Master of Arts in Anthropology

What is Anthropology?

Anthropologists are concerned with the origin, history, and future of  the human species. Our mission is to further our understanding of past and present human societies in their cultural, biological, and environmental contexts. The discipline provides students the knowledge and skills they will need to navigate these complex, multicultural, and rapidly changing worlds. Because we study what it is to be human, the field is one of the most wide-ranging of the academic disciplines.

There are four main subdisciplines of anthropology. Three are currently taught in our department: Archaeology is concerned with studying the human past based on the material culture left behind. Biological anthropology is concerned with human evolution and variation. Sociocultural anthropology is concerned with the many ways humans organize themselves and create, reproduce, and reject meaningful patterns of life in changing local and global circumstances. Anthropologists across all of the subdisciplines apply holistic, comparative, and evolutionary perspectives and a range of methodologies in their research. We are committed to fieldwork and the application of this knowledge to helping people better understand one another.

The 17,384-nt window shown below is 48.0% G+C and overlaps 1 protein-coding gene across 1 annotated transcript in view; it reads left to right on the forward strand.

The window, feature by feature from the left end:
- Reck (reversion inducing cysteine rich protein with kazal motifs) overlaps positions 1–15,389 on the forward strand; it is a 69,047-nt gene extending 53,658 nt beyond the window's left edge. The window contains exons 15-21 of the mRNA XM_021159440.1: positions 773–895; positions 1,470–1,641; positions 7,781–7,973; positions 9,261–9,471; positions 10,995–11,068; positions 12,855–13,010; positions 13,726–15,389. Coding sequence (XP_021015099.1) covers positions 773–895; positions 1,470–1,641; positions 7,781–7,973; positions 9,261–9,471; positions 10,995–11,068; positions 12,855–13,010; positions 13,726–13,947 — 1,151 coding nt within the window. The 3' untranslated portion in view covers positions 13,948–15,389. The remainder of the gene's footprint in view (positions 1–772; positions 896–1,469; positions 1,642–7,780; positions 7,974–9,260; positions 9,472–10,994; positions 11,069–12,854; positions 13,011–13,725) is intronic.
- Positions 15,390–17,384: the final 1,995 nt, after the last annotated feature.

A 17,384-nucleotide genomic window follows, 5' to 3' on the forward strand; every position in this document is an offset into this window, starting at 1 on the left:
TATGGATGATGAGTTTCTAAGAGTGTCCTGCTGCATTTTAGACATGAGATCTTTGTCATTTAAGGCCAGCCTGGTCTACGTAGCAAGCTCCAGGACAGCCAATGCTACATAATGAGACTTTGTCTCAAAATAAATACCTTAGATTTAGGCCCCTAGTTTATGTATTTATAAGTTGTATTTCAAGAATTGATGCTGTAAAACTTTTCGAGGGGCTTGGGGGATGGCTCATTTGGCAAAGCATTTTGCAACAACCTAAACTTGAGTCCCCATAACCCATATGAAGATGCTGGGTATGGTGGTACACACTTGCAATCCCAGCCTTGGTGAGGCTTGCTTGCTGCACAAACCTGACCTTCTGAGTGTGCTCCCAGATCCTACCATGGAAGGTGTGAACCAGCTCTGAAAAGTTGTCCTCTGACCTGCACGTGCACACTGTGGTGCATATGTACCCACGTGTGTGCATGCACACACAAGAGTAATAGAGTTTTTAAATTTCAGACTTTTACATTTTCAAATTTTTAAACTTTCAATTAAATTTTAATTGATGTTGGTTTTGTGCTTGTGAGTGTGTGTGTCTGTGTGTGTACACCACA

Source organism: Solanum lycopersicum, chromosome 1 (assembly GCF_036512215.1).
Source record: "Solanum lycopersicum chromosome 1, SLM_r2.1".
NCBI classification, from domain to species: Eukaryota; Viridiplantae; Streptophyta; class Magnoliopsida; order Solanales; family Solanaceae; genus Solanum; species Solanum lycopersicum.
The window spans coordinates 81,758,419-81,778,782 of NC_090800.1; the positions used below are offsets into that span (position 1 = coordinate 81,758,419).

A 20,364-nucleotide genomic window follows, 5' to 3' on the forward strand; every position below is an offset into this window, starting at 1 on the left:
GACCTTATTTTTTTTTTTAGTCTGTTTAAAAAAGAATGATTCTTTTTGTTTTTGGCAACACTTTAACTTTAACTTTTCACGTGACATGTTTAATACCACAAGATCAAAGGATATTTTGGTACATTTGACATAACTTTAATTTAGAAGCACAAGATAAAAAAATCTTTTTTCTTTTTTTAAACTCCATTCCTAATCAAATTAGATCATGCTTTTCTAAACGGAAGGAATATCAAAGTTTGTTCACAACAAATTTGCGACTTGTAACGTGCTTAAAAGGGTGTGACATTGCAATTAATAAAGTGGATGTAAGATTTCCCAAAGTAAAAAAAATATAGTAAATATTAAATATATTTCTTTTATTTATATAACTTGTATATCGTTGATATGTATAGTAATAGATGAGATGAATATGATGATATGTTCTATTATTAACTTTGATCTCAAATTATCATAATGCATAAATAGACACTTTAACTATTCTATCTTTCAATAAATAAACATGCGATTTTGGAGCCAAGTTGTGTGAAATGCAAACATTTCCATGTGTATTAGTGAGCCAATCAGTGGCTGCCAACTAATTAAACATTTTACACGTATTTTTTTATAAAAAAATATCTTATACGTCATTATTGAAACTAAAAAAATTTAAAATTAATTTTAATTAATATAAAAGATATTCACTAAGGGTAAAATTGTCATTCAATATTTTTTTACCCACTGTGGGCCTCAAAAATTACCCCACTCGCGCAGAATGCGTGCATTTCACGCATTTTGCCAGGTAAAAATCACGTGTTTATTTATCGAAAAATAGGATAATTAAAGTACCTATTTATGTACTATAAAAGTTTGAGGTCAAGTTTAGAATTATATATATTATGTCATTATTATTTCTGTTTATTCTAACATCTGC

Why study Anthropology at KU?

Students have many reasons for pursing graduate degrees in anthropology. Some are curious about the origins of the human species. Others are fascinated the diversity of human experiences in ancient and modern periods. Some students intend to pursue international careers, where they will use languages and work in cultural contexts very different from those in which they were raised. Others plan to work in museums collecting and curating human cultural resources. Some wish to pursue graduate training in one of the field’s subdisciplines, while others seek to use their anthropological training as preparation for professional schools, including law, medicine, public health, journalism, business, and engineering. There are many professions where the broad scientific, humanistic, and multicultural knowledge available through the study of anthropology can be useful— in education, healthcare, law, social work, business, human resources, public affairs, cultural resource management, or laboratory research.

The Anthropology Department at the University of Kansas maintains a holistic and integrative approach to studying human beings. Our world-class program has particular strengths in the Americas in all three subdisciplines, and is committed to engaged research with community partners.

Funding is available for MA students admitted into the Anthropology program. 

For specific questions about our program, please contact us:

The University of Kansas
Department of Anthropology
Corinne Butler
Graduate Program Coordinator